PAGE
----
122.The Government, with the support of partners, has made HIV testing available as well as the treatment of HIV-positive pregnant women in integrated centres for prenatal care.
123.In addition, 150 women have been trained in information, education and communication, and in the counselling and care of HIV-positive women and newborns in the health-care districts of different departments in the country.
124.With the support of the United Nations Development Programme (UNDP), in November 2016, the Congo adopted the 2017-2021 action plan on improving the protection of the rights of women living with HIV.
125.Abortions are not permitted in the Congo, but women have access to gynecological care if there are any issues.
126.Education about sexual and reproductive rights has been incorporated into school curricula.
Rural and indigenous women
127.Please provide information on the measures taken, such as reinforcing human, technical and financial resource allocations, to guarantee the provision of good-quality health and educational services and access to improved sanitation infrastructure for all women and girls living in rural areas, including indigenous, migrant and refugee women and girls, in particular those in Likouala Department. Please also indicate whether and how rural women, including those in Likouala Department, are included in initiatives for economic empowerment, such as the Lisungi Safety Nets System Project. Please provide information on targeted measures taken to support rural and indigenous women who have lost access to land cultivated by them owing to a lack of formal recognition of their entitlement to such land and to provide them with compensation for damage and alternative income-generating activities (paras. 115–116) (see CEDAW/C/COG/Q/7, par. 20).
128.In the area of education, in order to address the shortfalls in teaching staff often observed in rural areas, the Government has committed to recruiting teachers who are already working voluntarily in the field.
129.With regard to the education of indigenous girls, the Observe, Reflect, Act (ORA) programme is still operational and allows the Government to observe the living conditions of indigenous children, reflect on their environment and act so that the children are agents of their own fulfilment.
130.After two preliminary years, ORA 1 and ORA 2, students can enter the first preparatory course in the standard educational system.
131.This programme, which is intended to integrate indigenous people into the educational system, was established by the Spiritan Association of the Congo and funded by the Congolese Government, with technical support from UNICEF and the World Food Programme. These organizations provide food and teaching materials for the benefit of indigenous children in several departments, including in Likouala, taking into account their specific culture and traditional values.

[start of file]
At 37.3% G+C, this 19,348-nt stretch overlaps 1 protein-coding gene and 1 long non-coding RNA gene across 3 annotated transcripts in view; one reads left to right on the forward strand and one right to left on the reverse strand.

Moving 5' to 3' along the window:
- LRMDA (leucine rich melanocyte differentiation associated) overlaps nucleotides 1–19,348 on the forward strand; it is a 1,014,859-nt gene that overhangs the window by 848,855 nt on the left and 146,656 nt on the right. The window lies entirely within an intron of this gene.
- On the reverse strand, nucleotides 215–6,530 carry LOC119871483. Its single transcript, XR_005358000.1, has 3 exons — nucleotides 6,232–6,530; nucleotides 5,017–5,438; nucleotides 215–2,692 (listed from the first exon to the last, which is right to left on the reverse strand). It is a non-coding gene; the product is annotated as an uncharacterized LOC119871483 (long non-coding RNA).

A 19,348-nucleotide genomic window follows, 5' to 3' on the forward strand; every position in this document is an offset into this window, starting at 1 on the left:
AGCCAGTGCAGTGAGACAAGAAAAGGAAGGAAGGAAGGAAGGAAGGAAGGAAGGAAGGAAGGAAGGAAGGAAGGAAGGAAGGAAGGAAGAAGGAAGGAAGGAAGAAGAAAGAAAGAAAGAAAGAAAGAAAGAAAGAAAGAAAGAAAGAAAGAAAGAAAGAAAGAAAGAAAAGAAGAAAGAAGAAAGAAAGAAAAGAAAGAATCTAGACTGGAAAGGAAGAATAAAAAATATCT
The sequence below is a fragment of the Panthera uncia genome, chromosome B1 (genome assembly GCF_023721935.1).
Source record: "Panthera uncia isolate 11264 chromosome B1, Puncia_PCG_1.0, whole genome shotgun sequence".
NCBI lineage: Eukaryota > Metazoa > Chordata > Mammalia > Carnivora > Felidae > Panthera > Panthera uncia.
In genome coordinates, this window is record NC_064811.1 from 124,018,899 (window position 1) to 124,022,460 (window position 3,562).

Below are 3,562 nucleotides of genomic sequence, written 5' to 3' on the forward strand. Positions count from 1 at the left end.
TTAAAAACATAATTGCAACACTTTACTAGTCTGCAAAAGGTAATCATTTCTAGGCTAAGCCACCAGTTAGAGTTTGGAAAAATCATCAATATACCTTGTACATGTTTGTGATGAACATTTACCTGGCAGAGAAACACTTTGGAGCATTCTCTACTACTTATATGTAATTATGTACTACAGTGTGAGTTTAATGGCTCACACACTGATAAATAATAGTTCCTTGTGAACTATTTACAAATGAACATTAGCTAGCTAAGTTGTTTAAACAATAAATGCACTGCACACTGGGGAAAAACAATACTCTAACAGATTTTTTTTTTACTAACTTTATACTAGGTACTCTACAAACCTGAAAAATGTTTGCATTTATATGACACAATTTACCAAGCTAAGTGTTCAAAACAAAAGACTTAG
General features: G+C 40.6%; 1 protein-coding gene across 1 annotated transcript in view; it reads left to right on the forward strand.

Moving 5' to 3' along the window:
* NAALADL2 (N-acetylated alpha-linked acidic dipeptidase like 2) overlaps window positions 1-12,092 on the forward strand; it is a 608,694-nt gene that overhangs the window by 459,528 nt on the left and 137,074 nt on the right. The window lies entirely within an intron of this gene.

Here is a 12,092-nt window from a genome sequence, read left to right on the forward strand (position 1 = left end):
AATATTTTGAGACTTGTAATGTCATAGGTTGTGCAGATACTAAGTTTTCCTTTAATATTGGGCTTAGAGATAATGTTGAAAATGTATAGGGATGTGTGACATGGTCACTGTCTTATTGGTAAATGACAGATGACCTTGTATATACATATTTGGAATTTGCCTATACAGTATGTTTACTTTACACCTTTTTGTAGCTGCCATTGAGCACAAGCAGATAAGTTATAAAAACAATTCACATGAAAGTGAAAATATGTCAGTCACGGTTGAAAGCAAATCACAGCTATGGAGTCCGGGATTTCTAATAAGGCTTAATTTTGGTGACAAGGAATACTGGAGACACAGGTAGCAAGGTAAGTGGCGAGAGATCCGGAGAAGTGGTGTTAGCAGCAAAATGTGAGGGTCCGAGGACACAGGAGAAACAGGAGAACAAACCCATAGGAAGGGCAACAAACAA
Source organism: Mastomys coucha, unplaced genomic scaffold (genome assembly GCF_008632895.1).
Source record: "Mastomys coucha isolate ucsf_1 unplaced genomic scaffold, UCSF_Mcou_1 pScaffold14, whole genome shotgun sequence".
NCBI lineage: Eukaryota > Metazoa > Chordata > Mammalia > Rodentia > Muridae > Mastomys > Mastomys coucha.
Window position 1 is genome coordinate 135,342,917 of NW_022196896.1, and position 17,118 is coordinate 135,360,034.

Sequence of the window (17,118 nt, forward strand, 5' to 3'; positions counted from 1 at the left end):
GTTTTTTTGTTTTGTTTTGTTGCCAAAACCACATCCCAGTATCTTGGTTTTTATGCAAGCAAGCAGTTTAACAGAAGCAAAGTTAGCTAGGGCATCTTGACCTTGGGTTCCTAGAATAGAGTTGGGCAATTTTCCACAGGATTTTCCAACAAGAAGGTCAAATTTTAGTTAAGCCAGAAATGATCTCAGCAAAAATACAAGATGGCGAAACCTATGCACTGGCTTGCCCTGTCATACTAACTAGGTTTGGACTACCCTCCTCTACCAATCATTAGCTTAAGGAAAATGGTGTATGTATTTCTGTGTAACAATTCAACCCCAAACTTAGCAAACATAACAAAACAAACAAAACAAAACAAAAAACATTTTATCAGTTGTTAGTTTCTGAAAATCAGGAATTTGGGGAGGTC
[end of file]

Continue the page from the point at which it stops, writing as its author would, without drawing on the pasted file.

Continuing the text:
132.These 46 such schools are able to accommodate indigenous children thanks to kitchen facilities and school meals provided by the World Food Programme. Ideally, this programme should be implemented in all departments so that all indigenous children could benefit from a good-quality education.
133.The Lisungi Safety Nets System Project in the Likouala Department is still in its preparatory stages. When implemented, the project will establish 9,000 income-generating activities, 30 per cent of which will be reserved for women.
134.The Congo has just adopted Act No. 21-2018 of 13 June 2018, establishing the rules of land occupation and acquisition including, inter alia, measures concerning the prohibition of customs and traditions which often suppress or restrict a woman`s right to occupy or acquire land, or to inherit the land of her spouse, ascendants, relatives or descendants. The Act will allow for a much clearer classification of land in the rural areas of the State, customary lands, urban land and peri-urban land, and will require that customary land be registered after it is recognized by the State.
Internally displaced, asylum-seeking and refugee women and girls
135.Please provide information and data on the situation of internally displaced women and girls, indicate whether provisions on internally displaced persons will be added to the draft asylum law and specify a time frame for the adoption of the law. Please indicate whether the State party grants protection to women seeking asylum on the basis of gender-related forms of persecution and what measures are taken to assist them, in particular women who are victims of sexual violence and other forms of abuse, as well as to train professionals on a gender-sensitive process for determining refugee status. Please provide information on the measures taken to enhance security and protect female refugees and asylum seekers from violence, including sexual violence, to prosecute such acts and to guarantee the adequate provision of rape kits and HIV testing kits in refugee camps. Please further indicate the number of women and girls among the 130,000 persons expelled to the Democratic Republic of the Congo and provide information on the review of the cases involving them (see CEDAW/C/COG/Q/7, para. 21).